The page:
Map Miasma

I’ve got the table downstairs covered with USGS 7.5-minute quad maps, all taped and glued together — just like the old navigating days when we spent a lot of hours just assembling the charts we’d use for our various missions and flights. Chart and planning errors these days are a lot more forgiving than those made while hurtling along at 500 mph or so in a crappy sky.

I‘ve also been using Google Earth, etc. to try to identify beaver ponds to hike into for brook trout in the Porcupine Mountains. With Western U.P. draught conditions over the past few summers, a lot of small ponds have dried up and this makes the maps [created long ago when such ponds existed] mostly unreliable.

I use colored markers to create or outline trails and mark off 200- 400-foot sections to help me gauge hiking time. On some trails I also try to do a quick calc on angle of ascent or descent. In my youth in the USFS I could trek through mountains like they were flat parking lots. That’s no longer true, so travel time becomes an issue. The other issue is fishing time and duration. In reality, brook trout can be caught just about any time, especially with woody debris in the river, and overhead foliage for cover shade and lowered air temps, but even so, the best brookie fishing tends to be when direct sunlight goes off the water, meaning mornings and evenings, which means if you’re four miles from your cabin at the end of the evening safari, you could end up having to spend the night, depending on the trail difficulties. I’ll plan to fish closest to home in the evenings to save any serious night decisions. The whole idea in wilderness is to not be beholden to a schedule, but there, as here in town, there are limits to freedom and some real requirements for serious, practical decision-making. It’s not good to mess with Mamanat, eh.

Once you determine where a pond once was you can bet there will eventually be another one nearby sometime in the future. The most pressing issues in such preparation is not how to catch brook trout. It’s finding them in waters that haven’t been beaten up by lots of other people. Of course, if you’re hungry and absolutely must have a trout dinner, you can’t beat worms and or live hoppers for bait — on a Yooper rig. With artificial flies the outcome is a little dicier, but not too much so.  I’ve put together an insect hatch chart and will dig for nymphs, but I’m guessing a hopper or an ant will do pretty well at stimulating the interests of trout, at least enough to inveigle strikes and anaerobic play time. I don’t expect anything large, but I expect them to be spectacular in their beauty and maybe over a couple of weeks to extract enough in the TIC [10-inch club]bfor a couple of meals. The idea of being somewhere without fire and police, sirens, mail-delivery, telephones and cell-phones, computers, people walking dogs by the front of the house, and drop-in visitors, is extremely attractive.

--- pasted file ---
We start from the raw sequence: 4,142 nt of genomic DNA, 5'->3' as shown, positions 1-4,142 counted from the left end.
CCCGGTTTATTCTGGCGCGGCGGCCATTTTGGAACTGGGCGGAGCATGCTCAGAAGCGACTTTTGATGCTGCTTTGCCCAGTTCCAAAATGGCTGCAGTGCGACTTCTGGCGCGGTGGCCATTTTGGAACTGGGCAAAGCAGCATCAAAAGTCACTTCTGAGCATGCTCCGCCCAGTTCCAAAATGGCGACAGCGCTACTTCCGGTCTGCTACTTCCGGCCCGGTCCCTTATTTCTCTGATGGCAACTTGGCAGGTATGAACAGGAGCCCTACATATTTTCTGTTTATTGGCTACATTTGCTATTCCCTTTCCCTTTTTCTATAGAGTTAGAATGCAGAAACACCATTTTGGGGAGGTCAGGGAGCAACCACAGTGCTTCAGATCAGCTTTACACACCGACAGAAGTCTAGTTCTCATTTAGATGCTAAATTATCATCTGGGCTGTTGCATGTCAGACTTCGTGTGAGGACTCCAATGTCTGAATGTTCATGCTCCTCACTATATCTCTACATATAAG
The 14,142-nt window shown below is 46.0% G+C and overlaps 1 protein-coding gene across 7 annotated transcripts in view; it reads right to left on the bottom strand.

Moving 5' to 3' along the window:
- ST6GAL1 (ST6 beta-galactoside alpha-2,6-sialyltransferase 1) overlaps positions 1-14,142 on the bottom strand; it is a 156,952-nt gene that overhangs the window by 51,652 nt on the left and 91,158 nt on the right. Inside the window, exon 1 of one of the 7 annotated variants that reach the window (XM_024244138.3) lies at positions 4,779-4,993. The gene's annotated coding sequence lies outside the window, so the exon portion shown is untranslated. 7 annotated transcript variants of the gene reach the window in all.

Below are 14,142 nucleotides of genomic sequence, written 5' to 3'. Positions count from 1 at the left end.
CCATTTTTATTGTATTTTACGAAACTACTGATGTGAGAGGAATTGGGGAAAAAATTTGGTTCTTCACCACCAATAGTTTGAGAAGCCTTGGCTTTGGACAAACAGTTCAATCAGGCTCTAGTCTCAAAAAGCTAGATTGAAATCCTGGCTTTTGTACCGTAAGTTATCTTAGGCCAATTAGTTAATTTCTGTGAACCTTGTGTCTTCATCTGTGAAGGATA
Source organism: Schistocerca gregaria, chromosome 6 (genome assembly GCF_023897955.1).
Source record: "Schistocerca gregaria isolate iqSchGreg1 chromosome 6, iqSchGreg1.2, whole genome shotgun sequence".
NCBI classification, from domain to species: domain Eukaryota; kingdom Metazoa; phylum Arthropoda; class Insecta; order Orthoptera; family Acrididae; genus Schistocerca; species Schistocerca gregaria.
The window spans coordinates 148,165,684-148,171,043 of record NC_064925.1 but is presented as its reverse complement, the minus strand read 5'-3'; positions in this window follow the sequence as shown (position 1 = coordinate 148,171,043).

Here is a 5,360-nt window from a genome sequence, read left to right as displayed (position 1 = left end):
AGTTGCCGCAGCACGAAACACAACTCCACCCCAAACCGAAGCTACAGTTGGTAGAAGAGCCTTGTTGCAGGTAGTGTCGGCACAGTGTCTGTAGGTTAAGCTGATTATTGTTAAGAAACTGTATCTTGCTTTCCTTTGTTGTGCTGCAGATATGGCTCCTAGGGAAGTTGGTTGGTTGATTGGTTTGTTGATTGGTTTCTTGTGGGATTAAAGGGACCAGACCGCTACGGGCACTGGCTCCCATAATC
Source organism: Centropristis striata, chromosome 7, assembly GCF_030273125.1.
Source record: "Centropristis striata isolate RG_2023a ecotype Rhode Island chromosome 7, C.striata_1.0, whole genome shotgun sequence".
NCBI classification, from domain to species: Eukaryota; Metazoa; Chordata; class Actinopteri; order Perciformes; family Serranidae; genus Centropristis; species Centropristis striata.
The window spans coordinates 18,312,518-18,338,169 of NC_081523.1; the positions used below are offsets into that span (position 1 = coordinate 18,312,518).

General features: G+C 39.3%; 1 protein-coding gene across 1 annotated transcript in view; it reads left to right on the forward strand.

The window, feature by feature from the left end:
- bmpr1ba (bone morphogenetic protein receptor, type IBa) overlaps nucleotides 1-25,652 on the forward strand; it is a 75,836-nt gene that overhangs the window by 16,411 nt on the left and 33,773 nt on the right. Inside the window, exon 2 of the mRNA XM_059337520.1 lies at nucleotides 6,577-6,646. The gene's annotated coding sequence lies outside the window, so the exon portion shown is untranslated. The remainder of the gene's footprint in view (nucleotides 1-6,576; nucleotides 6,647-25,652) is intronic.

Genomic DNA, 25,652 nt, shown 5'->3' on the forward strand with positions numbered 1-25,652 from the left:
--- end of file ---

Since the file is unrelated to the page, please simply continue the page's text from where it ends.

When I get back from the Porkies this summer I’ll post a journal and some digital photos and perhaps some cartoons on the web site. Meanwhile, I keep on  planning. I Even ordered a few more maps yesterday! You can’t ever have enough maps — unless you’re a pilot. Still haven’t fished this season. Maybe this week. Gas prices are not to be believed and I’m guessing will have a profound effect on tourism in Michigan this summer. The truth is I see very few tourists in the Yoop in summer time, and i’m not quite sure why. The campgrounds I roll through rarely have anyone in them and I run into only a few fisherman anywhere on the rivers in summer time. My guess is not so much economics as the trout fishing crowd is aging and each year there are fewer of us and very few young people moving in to take our places. Damn shame.